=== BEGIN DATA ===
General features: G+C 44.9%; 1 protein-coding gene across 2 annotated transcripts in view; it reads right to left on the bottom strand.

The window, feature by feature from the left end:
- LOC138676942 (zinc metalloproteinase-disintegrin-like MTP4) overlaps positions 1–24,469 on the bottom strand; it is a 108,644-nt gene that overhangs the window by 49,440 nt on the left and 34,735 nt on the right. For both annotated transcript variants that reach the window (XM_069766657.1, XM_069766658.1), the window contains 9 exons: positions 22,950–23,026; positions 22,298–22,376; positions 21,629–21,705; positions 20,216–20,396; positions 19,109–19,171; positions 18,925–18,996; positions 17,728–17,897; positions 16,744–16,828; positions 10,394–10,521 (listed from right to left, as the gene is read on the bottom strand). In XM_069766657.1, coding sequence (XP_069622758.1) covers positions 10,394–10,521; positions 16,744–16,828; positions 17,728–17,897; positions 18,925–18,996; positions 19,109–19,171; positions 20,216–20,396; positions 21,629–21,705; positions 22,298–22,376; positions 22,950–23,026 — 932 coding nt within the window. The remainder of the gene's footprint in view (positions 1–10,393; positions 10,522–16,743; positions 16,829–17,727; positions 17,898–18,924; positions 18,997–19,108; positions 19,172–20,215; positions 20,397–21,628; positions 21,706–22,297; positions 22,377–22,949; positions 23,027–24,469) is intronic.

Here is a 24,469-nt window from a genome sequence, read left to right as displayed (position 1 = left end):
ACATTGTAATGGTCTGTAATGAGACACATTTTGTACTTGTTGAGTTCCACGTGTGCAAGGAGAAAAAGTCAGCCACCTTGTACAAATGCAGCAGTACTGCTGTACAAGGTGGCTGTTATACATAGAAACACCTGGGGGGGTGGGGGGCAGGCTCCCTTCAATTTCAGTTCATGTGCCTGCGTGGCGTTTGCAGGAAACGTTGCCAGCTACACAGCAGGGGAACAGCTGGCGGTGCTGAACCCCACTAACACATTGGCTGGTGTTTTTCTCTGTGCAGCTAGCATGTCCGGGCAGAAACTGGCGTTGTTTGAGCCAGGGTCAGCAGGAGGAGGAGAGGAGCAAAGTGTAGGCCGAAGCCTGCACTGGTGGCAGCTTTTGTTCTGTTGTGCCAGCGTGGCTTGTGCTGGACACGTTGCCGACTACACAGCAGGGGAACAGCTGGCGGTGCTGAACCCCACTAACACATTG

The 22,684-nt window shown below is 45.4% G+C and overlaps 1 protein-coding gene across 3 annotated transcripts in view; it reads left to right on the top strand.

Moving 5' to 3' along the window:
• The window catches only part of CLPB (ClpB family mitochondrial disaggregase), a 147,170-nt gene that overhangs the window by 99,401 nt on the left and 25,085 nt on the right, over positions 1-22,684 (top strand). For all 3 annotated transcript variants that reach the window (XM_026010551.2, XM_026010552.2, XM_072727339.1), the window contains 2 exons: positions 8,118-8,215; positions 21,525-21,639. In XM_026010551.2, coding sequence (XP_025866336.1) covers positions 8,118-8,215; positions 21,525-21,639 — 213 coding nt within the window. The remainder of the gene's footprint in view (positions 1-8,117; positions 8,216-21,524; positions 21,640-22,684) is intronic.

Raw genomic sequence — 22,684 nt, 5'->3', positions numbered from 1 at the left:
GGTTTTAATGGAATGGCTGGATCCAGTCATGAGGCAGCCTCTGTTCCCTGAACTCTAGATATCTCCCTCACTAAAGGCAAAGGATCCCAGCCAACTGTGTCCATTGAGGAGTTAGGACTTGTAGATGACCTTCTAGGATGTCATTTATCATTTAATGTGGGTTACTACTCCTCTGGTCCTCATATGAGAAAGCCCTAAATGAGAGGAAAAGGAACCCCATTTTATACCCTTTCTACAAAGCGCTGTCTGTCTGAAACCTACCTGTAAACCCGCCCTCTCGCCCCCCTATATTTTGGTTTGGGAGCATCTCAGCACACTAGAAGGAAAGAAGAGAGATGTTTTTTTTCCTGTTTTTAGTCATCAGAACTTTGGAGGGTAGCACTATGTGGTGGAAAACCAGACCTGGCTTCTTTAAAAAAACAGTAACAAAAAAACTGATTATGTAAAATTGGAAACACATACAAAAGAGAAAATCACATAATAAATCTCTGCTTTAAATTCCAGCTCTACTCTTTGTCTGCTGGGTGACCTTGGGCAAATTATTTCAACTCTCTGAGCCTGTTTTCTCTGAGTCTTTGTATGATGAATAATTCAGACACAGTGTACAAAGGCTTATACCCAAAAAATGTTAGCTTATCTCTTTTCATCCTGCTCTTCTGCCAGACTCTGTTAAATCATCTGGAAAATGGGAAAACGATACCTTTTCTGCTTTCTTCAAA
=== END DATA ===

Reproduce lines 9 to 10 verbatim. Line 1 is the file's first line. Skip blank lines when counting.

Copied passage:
Raw genomic sequence — 22,684 nt, 5'->3', positions numbered from 1 at the left:
GGTTTTAATGGAATGGCTGGATCCAGTCATGAGGCAGCCTCTGTTCCCTGAACTCTAGATATCTCCCTCACTAAAGGCAAAGGATCCCAGCCAACTGTGTCCATTGAGGAGTTAGGACTTGTAGATGACCTTCTAGGATGTCATTTATCATTTAATGTGGGTTACTACTCCTCTGGTCCTCATATGAGAAAGCCCTAAATGAGAGGAAAAGGAACCCCATTTTATACCCTTTCTACAAAGCGCTGTCTGTCTGAAACCTACCTGTAAACCCGCCCTCTCGCCCCCCTATATTTTGGTTTGGGAGCATCTCAGCACACTAGAAGGAAAGAAGAGAGATGTTTTTTTTCCTGTTTTTAGTCATCAGAACTTTGGAGGGTAGCACTATGTGGTGGAAAACCAGACCTGGCTTCTTTAAAAAAACAGTAACAAAAAAACTGATTATGTAAAATTGGAAACACATACAAAAGAGAAAATCACATAATAAATCTCTGCTTTAAATTCCAGCTCTACTCTTTGTCTGCTGGGTGACCTTGGGCAAATTATTTCAACTCTCTGAGCCTGTTTTCTCTGAGTCTTTGTATGATGAATAATTCAGACACAGTGTACAAAGGCTTATACCCAAAAAATGTTAGCTTATCTCTTTTCATCCTGCTCTTCTGCCAGACTCTGTTAAATCATCTGGAAAATGGGAAAACGATACCTTTTCTGCTTTCTTCAAA